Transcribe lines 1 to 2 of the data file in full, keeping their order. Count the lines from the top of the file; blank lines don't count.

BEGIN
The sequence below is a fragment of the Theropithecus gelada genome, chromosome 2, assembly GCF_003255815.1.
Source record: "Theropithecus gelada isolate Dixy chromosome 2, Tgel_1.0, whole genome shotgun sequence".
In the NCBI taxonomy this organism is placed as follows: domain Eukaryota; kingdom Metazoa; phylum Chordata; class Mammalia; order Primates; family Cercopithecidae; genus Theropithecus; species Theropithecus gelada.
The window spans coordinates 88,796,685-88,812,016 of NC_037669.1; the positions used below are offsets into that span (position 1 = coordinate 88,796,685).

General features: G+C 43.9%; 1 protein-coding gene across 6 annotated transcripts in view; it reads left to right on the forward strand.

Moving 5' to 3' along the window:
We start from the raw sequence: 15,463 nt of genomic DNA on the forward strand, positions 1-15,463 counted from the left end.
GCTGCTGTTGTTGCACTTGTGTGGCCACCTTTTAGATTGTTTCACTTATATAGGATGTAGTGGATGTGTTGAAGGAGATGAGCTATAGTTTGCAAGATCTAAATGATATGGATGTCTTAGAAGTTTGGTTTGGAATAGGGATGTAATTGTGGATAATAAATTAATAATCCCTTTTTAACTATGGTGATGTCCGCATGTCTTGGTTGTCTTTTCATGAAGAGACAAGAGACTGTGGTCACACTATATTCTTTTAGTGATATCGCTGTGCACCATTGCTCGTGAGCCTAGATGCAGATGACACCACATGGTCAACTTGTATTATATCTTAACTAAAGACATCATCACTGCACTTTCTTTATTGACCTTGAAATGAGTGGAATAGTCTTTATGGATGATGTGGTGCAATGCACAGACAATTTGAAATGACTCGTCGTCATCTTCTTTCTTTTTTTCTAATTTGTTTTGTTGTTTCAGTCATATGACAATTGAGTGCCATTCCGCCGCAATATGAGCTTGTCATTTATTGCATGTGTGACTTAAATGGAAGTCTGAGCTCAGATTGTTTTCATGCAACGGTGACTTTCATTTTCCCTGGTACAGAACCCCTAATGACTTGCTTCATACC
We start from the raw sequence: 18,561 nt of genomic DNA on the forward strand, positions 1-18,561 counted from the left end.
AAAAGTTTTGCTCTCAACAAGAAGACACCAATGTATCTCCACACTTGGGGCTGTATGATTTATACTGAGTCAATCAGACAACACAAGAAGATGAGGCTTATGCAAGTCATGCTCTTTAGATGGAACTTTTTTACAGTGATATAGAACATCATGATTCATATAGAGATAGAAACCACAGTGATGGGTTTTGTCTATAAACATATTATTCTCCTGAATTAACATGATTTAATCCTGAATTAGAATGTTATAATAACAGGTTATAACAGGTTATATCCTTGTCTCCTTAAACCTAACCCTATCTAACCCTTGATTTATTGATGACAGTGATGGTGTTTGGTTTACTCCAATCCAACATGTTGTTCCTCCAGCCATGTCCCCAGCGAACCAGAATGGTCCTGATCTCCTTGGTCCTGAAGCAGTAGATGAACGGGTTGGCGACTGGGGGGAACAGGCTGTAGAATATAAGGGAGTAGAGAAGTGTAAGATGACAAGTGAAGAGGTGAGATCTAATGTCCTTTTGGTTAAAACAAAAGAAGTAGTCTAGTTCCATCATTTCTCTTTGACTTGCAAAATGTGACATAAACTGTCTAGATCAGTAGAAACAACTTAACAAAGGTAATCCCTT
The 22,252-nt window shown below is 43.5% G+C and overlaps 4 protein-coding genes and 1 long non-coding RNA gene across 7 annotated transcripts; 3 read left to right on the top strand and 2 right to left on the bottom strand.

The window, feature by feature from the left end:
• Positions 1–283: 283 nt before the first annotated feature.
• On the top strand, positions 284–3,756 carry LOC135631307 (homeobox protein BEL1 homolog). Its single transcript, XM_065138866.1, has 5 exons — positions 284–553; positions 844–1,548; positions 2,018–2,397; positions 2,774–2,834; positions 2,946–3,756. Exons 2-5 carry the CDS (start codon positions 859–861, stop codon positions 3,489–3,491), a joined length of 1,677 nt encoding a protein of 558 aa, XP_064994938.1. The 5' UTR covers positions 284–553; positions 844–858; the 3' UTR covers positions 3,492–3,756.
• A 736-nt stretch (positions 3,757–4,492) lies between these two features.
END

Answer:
The sequence below is a fragment of the Theropithecus gelada genome, chromosome 2, assembly GCF_003255815.1.
Source record: "Theropithecus gelada isolate Dixy chromosome 2, Tgel_1.0, whole genome shotgun sequence".